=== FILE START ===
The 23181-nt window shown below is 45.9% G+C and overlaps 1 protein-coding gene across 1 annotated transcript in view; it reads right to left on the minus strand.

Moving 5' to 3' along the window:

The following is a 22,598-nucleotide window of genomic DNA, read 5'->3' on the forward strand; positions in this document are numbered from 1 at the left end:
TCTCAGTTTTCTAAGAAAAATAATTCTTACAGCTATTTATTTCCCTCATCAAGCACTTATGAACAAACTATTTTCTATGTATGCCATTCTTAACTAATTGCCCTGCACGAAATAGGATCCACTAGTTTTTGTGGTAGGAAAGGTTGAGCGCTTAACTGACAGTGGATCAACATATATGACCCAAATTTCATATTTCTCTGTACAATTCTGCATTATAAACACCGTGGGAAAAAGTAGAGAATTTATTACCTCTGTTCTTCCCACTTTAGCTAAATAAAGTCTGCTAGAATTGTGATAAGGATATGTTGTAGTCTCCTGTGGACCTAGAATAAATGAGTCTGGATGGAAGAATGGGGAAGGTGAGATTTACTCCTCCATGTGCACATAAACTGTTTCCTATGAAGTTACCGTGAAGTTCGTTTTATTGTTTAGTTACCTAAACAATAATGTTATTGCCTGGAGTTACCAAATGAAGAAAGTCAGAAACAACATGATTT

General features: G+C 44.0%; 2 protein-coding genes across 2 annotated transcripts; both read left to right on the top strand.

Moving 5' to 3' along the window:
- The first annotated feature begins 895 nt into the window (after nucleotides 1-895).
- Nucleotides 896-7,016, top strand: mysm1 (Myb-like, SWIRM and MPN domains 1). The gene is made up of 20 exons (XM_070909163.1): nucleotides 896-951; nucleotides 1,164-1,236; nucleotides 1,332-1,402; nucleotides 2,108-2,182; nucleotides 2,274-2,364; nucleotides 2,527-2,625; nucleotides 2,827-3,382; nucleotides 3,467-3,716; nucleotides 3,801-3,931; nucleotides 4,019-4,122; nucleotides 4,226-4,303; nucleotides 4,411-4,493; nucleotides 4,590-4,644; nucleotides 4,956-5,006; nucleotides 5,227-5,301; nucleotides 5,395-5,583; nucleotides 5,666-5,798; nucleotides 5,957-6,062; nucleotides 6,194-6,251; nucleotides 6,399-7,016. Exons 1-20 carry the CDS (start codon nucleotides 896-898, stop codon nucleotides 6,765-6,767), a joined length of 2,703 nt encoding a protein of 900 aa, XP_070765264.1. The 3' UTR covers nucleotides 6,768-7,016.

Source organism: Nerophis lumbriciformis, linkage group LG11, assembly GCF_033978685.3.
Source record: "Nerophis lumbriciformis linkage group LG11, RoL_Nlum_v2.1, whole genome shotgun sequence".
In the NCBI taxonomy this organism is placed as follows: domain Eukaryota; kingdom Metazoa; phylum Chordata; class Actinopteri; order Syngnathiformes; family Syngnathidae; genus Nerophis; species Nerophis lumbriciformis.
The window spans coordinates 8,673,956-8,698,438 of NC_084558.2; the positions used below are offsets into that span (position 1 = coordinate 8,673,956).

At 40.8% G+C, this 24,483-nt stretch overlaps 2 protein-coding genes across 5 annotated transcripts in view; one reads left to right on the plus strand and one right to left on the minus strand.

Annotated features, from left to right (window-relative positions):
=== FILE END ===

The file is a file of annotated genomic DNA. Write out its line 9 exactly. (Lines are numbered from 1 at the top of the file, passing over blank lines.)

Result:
Source organism: Nerophis lumbriciformis, linkage group LG11, assembly GCF_033978685.3.